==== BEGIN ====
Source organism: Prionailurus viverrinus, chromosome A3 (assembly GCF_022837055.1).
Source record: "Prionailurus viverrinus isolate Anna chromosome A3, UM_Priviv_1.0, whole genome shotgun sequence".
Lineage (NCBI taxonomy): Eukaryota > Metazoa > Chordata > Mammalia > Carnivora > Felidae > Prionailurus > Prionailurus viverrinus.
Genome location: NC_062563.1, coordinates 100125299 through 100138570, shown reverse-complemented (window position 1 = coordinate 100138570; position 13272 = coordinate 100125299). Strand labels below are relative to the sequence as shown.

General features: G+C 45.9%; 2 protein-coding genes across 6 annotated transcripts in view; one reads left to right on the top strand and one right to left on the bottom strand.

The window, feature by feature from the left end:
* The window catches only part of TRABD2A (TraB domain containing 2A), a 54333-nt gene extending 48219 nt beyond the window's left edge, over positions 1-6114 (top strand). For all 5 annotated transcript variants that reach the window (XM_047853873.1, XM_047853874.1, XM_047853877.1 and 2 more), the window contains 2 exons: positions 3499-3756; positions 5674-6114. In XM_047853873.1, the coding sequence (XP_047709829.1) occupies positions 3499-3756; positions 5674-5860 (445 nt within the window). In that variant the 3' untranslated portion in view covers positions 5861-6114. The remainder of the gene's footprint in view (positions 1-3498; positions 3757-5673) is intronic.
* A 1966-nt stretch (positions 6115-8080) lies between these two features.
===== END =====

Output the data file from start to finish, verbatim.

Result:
Source organism: Prionailurus viverrinus, chromosome A3 (assembly GCF_022837055.1).
Source record: "Prionailurus viverrinus isolate Anna chromosome A3, UM_Priviv_1.0, whole genome shotgun sequence".
Lineage (NCBI taxonomy): Eukaryota > Metazoa > Chordata > Mammalia > Carnivora > Felidae > Prionailurus > Prionailurus viverrinus.
Genome location: NC_062563.1, coordinates 100125299 through 100138570, shown reverse-complemented (window position 1 = coordinate 100138570; position 13272 = coordinate 100125299). Strand labels below are relative to the sequence as shown.

General features: G+C 45.9%; 2 protein-coding genes across 6 annotated transcripts in view; one reads left to right on the top strand and one right to left on the bottom strand.

The window, feature by feature from the left end:
* The window catches only part of TRABD2A (TraB domain containing 2A), a 54333-nt gene extending 48219 nt beyond the window's left edge, over positions 1-6114 (top strand). For all 5 annotated transcript variants that reach the window (XM_047853873.1, XM_047853874.1, XM_047853877.1 and 2 more), the window contains 2 exons: positions 3499-3756; positions 5674-6114. In XM_047853873.1, the coding sequence (XP_047709829.1) occupies positions 3499-3756; positions 5674-5860 (445 nt within the window). In that variant the 3' untranslated portion in view covers positions 5861-6114. The remainder of the gene's footprint in view (positions 1-3498; positions 3757-5673) is intronic.
* A 1966-nt stretch (positions 6115-8080) lies between these two features.